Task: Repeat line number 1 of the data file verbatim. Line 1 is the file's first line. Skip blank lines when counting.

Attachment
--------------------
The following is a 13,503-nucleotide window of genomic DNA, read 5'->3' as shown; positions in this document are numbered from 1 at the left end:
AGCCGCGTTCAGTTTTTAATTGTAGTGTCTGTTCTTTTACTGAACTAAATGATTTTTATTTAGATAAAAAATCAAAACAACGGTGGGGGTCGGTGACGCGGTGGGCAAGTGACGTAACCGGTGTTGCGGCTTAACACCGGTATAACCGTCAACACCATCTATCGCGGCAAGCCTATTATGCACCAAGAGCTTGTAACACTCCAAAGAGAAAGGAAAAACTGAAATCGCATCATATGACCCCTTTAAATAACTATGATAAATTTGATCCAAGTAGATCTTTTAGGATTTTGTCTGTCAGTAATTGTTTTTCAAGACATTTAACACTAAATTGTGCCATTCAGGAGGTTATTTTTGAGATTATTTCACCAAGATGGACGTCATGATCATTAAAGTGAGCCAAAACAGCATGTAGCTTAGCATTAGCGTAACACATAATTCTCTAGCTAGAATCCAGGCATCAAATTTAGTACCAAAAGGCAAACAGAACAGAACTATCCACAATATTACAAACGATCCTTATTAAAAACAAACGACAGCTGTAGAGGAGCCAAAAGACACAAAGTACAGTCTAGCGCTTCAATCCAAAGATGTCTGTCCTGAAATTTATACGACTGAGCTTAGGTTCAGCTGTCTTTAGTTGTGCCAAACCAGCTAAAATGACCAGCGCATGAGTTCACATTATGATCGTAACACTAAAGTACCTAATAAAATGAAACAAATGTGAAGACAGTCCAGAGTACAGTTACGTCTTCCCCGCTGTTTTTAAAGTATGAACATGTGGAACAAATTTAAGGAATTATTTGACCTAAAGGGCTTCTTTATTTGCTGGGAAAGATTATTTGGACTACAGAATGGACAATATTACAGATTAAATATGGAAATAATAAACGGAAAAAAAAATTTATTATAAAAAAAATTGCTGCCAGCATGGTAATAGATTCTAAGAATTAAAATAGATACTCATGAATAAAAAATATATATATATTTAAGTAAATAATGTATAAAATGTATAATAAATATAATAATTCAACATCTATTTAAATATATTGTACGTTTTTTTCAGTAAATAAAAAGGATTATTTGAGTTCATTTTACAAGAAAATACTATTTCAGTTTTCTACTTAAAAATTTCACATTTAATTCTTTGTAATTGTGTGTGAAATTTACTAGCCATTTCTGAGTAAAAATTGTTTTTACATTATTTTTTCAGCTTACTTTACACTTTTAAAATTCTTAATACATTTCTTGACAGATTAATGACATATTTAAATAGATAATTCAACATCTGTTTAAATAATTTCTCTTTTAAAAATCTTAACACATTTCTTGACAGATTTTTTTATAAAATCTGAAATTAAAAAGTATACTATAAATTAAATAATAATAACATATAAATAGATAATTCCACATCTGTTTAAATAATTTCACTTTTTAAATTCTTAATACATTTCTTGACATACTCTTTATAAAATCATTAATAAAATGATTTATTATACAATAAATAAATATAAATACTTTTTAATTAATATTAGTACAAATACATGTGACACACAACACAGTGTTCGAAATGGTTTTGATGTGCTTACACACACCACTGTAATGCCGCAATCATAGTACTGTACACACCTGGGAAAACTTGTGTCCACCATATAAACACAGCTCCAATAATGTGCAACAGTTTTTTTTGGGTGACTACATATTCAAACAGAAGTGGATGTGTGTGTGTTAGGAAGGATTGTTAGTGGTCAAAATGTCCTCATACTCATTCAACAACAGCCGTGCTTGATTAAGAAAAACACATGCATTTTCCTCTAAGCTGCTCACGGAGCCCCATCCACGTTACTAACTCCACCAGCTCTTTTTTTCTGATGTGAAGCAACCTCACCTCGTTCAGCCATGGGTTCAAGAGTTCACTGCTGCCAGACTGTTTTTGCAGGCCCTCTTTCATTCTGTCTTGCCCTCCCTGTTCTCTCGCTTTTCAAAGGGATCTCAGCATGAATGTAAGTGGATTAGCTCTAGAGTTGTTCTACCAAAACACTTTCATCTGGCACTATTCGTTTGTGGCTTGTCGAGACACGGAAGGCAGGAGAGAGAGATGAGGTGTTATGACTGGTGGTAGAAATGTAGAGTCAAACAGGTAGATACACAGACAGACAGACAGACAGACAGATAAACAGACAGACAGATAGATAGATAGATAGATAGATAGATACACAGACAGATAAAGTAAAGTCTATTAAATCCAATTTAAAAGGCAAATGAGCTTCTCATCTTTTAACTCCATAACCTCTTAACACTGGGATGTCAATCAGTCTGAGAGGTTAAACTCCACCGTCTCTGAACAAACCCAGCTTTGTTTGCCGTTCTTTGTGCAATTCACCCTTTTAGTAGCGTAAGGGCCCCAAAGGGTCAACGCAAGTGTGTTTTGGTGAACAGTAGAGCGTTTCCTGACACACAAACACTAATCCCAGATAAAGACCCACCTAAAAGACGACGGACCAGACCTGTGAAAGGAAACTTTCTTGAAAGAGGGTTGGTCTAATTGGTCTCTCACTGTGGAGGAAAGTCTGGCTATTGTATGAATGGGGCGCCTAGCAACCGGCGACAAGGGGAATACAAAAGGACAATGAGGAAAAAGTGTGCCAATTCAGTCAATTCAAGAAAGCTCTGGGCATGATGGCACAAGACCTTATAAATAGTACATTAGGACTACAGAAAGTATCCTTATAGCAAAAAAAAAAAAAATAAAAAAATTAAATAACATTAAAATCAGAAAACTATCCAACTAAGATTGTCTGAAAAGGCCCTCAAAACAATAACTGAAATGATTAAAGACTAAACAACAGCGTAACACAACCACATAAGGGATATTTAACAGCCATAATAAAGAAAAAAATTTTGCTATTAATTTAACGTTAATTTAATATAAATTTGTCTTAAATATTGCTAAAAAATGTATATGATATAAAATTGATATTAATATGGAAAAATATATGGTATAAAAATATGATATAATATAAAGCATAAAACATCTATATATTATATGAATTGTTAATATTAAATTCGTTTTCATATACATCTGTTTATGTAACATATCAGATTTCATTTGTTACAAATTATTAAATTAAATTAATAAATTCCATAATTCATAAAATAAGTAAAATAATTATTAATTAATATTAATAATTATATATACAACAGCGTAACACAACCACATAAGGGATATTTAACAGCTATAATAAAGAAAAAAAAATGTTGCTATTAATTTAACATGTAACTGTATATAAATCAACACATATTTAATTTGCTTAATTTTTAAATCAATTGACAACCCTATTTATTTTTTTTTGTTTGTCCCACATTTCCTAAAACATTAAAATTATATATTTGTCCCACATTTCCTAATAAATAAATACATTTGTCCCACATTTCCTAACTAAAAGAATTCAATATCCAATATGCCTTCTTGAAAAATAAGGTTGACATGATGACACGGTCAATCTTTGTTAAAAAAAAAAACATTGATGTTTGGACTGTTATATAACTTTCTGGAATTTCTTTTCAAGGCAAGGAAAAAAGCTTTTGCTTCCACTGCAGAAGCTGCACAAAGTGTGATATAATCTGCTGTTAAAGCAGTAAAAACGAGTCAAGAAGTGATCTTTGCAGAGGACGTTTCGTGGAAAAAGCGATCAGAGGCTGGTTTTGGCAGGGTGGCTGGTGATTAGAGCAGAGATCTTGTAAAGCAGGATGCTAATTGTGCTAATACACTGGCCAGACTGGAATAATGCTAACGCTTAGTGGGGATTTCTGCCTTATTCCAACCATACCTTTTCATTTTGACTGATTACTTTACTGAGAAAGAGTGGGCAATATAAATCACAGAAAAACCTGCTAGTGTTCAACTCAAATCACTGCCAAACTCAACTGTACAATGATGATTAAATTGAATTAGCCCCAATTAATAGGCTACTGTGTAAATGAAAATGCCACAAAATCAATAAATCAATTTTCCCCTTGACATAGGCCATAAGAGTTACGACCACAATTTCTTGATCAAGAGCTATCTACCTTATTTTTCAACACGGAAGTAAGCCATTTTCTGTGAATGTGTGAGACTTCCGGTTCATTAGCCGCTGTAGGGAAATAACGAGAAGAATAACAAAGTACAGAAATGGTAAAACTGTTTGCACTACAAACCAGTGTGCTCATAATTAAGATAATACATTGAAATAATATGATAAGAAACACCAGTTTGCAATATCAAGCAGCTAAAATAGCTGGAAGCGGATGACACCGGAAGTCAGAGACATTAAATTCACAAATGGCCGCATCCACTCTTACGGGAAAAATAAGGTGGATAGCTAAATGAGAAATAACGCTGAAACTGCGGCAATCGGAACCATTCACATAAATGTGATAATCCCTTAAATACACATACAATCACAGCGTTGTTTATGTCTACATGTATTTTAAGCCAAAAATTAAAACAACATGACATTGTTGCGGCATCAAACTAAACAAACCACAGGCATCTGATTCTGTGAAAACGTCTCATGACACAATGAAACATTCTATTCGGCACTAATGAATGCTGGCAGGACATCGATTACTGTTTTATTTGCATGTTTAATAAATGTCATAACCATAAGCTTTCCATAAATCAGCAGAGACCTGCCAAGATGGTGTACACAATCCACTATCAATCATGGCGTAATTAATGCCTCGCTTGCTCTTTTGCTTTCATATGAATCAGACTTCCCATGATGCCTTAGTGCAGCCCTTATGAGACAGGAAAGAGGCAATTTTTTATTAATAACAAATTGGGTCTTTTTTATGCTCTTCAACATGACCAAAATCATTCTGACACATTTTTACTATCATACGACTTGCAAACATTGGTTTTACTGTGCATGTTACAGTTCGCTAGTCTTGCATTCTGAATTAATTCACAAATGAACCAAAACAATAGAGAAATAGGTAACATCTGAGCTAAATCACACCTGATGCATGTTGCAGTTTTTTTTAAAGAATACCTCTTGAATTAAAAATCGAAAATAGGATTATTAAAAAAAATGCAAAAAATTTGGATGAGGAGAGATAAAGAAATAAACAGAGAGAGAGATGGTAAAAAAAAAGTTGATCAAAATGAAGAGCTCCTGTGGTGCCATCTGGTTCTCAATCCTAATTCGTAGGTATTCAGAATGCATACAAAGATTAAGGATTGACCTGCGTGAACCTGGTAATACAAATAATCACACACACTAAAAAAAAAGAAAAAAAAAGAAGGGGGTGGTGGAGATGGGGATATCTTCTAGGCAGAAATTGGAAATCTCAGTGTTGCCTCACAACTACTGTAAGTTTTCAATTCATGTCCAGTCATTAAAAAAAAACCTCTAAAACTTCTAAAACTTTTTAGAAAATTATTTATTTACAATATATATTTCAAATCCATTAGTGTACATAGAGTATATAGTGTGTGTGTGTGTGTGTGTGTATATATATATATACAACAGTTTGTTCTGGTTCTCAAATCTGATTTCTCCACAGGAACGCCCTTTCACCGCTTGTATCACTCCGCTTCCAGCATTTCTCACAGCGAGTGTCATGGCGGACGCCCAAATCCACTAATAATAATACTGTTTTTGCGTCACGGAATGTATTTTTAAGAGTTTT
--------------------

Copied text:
The following is a 13,503-nucleotide window of genomic DNA, read 5'->3' as shown; positions in this document are numbered from 1 at the left end: